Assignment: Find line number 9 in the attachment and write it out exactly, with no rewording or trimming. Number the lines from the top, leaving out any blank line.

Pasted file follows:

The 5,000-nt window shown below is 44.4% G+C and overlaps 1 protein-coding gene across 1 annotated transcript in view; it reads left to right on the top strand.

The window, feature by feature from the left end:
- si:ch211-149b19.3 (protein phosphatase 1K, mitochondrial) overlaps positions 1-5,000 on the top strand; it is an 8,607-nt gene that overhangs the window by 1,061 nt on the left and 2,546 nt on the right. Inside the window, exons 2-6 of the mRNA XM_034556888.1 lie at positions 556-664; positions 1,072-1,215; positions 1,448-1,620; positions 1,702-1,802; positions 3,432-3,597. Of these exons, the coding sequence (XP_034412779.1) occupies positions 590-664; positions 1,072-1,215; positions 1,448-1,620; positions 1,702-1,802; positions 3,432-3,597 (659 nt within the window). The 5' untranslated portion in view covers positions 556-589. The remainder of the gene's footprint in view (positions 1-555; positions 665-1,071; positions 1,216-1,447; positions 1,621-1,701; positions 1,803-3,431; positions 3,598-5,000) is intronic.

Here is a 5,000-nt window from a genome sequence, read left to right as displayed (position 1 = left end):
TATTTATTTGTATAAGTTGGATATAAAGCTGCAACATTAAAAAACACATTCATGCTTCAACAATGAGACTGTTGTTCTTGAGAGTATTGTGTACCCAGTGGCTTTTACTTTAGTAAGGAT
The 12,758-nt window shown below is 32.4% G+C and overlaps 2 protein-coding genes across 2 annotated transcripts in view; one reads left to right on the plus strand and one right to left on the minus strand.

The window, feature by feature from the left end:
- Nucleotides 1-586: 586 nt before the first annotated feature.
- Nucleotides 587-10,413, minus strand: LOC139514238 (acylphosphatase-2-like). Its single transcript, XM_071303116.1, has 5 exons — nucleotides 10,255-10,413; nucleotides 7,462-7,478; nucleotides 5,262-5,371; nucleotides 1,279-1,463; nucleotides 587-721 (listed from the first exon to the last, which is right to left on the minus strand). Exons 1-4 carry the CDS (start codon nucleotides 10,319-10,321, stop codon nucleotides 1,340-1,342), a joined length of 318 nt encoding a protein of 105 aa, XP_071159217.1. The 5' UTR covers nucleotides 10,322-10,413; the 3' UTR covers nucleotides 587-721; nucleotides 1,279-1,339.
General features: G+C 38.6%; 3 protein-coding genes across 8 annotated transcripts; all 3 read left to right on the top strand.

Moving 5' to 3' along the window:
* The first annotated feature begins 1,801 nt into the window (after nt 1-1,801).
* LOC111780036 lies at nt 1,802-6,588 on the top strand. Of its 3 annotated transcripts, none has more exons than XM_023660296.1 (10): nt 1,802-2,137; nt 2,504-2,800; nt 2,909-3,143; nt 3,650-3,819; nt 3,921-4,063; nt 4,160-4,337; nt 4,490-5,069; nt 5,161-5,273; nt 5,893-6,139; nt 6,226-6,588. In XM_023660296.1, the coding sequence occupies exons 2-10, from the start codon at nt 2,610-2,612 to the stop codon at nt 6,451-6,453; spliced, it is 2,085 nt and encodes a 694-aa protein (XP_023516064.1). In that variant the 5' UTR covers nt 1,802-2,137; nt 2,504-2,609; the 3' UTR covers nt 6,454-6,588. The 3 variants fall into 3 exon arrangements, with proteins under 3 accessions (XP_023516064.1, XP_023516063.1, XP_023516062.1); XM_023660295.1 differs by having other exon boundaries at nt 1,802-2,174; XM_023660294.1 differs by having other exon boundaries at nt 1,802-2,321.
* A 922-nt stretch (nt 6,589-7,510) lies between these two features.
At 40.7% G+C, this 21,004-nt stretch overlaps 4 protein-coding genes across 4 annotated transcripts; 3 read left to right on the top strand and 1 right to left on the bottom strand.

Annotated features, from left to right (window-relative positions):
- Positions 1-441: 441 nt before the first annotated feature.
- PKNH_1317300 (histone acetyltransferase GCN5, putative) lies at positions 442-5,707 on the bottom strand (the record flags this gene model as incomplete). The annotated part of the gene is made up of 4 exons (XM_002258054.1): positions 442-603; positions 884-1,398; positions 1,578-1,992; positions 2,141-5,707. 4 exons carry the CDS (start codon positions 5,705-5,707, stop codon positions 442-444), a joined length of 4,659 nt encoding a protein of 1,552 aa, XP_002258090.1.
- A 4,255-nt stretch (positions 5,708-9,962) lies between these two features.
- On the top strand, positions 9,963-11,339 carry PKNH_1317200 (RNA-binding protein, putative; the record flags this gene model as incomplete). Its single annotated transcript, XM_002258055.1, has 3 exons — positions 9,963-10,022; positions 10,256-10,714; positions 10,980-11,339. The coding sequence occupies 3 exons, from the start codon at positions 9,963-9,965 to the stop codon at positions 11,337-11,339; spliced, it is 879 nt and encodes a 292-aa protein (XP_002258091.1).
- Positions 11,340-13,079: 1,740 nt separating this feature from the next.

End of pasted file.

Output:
- Nucleotides 587-10,413, minus strand: LOC139514238 (acylphosphatase-2-like). Its single transcript, XM_071303116.1, has 5 exons — nucleotides 10,255-10,413; nucleotides 7,462-7,478; nucleotides 5,262-5,371; nucleotides 1,279-1,463; nucleotides 587-721 (listed from the first exon to the last, which is right to left on the minus strand). Exons 1-4 carry the CDS (start codon nucleotides 10,319-10,321, stop codon nucleotides 1,340-1,342), a joined length of 318 nt encoding a protein of 105 aa, XP_071159217.1. The 5' UTR covers nucleotides 10,322-10,413; the 3' UTR covers nucleotides 587-721; nucleotides 1,279-1,339.